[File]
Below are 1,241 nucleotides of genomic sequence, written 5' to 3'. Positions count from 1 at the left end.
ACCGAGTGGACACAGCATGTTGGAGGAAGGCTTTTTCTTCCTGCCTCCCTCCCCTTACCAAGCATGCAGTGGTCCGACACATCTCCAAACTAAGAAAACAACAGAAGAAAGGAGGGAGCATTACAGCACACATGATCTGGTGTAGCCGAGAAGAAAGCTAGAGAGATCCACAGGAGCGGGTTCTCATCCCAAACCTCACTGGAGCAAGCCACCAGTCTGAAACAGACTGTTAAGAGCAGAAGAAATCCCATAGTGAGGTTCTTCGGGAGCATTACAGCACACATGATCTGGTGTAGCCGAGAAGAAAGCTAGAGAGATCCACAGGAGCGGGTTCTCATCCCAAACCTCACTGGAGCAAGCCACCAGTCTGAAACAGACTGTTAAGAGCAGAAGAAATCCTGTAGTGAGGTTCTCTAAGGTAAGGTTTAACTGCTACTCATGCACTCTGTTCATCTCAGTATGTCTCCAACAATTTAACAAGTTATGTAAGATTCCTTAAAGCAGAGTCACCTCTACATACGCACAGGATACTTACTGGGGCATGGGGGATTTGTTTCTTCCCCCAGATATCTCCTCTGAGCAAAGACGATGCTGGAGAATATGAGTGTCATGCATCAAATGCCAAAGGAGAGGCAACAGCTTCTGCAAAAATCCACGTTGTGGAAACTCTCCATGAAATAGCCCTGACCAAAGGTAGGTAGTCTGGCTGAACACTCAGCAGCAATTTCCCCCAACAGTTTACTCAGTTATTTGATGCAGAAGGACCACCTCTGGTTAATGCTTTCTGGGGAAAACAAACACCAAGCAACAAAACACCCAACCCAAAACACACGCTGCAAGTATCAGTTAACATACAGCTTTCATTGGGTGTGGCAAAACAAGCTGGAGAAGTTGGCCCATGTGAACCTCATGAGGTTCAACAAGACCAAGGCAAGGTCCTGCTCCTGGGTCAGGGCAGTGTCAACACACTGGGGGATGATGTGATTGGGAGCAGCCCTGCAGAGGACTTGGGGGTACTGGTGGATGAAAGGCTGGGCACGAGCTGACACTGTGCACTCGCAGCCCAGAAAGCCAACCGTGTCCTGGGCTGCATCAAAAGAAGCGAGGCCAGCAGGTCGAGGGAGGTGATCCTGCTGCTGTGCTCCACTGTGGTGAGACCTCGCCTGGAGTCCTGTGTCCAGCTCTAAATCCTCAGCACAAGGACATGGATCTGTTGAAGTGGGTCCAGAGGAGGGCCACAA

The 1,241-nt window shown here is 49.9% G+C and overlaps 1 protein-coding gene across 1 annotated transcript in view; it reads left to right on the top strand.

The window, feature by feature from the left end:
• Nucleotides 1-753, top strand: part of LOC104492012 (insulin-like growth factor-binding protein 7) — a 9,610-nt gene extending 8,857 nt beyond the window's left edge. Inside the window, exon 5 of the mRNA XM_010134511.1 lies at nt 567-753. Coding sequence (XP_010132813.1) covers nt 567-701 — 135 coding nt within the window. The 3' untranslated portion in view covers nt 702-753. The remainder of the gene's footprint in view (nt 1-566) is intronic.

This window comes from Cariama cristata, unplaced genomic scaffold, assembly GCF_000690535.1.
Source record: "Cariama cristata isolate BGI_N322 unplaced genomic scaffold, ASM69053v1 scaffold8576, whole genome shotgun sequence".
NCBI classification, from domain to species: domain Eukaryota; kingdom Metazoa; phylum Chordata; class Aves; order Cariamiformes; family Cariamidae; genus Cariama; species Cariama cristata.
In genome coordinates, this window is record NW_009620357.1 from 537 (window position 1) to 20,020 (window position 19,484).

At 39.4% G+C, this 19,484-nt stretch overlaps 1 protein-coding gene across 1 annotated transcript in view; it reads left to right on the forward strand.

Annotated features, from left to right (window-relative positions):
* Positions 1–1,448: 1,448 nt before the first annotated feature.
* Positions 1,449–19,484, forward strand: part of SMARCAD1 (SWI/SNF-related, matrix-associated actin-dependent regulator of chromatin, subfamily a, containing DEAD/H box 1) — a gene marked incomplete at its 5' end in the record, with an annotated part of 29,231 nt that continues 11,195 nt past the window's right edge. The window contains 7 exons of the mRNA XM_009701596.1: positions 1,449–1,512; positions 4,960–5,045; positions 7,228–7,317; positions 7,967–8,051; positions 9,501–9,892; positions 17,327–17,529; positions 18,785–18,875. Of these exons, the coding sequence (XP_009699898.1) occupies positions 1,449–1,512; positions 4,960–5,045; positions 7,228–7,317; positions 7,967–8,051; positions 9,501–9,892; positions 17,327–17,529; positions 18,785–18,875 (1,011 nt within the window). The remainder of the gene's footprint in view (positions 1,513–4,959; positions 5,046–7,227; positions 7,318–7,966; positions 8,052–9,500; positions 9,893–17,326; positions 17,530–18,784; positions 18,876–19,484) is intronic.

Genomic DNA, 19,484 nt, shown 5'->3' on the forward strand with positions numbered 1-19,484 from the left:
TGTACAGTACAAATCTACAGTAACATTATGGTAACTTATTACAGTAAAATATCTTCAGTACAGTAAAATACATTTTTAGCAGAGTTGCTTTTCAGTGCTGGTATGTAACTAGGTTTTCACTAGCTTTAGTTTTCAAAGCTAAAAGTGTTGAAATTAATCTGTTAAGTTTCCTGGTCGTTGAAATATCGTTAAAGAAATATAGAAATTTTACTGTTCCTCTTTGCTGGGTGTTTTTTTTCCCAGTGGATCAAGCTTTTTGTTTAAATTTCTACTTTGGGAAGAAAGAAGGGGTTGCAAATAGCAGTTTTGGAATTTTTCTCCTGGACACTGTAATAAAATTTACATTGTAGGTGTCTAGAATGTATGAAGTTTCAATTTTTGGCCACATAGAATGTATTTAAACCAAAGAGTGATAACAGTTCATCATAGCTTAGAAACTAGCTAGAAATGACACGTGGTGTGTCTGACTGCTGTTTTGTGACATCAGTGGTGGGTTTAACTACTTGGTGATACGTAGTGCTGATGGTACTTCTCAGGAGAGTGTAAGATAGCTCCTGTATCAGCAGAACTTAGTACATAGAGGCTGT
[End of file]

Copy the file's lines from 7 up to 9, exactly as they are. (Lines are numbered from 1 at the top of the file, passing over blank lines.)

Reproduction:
Source record: "Cariama cristata isolate BGI_N322 unplaced genomic scaffold, ASM69053v1 scaffold8576, whole genome shotgun sequence".
NCBI classification, from domain to species: domain Eukaryota; kingdom Metazoa; phylum Chordata; class Aves; order Cariamiformes; family Cariamidae; genus Cariama; species Cariama cristata.
In genome coordinates, this window is record NW_009620357.1 from 537 (window position 1) to 20,020 (window position 19,484).